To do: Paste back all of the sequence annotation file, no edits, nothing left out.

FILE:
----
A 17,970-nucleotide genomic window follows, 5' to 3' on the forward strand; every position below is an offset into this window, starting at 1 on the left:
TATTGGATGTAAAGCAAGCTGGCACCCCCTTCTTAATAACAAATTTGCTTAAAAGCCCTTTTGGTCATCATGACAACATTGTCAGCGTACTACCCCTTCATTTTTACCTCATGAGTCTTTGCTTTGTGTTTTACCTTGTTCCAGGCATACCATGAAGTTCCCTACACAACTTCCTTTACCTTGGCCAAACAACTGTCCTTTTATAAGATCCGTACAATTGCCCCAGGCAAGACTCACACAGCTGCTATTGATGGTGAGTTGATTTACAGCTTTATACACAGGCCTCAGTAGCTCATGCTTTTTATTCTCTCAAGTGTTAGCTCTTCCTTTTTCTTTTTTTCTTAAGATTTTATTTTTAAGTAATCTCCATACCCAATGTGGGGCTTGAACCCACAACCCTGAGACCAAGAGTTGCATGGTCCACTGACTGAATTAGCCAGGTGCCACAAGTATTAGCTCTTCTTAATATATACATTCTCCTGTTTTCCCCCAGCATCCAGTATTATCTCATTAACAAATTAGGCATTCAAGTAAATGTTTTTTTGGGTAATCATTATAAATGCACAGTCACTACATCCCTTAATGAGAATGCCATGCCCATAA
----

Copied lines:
A 17,970-nucleotide genomic window follows, 5' to 3' on the forward strand; every position below is an offset into this window, starting at 1 on the left:
TATTGGATGTAAAGCAAGCTGGCACCCCCTTCTTAATAACAAATTTGCTTAAAAGCCCTTTTGGTCATCATGACAACATTGTCAGCGTACTACCCCTTCATTTTTACCTCATGAGTCTTTGCTTTGTGTTTTACCTTGTTCCAGGCATACCATGAAGTTCCCTACACAACTTCCTTTACCTTGGCCAAACAACTGTCCTTTTATAAGATCCGTACAATTGCCCCAGGCAAGACTCACACAGCTGCTATTGATGGTGAGTTGATTTACAGCTTTATACACAGGCCTCAGTAGCTCATGCTTTTTATTCTCTCAAGTGTTAGCTCTTCCTTTTTCTTTTTTTCTTAAGATTTTATTTTTAAGTAATCTCCATACCCAATGTGGGGCTTGAACCCACAACCCTGAGACCAAGAGTTGCATGGTCCACTGACTGAATTAGCCAGGTGCCACAAGTATTAGCTCTTCTTAATATATACATTCTCCTGTTTTCCCCCAGCATCCAGTATTATCTCATTAACAAATTAGGCATTCAAGTAAATGTTTTTTTGGGTAATCATTATAAATGCACAGTCACTACATCCCTTAATGAGAATGCCATGCCCATAA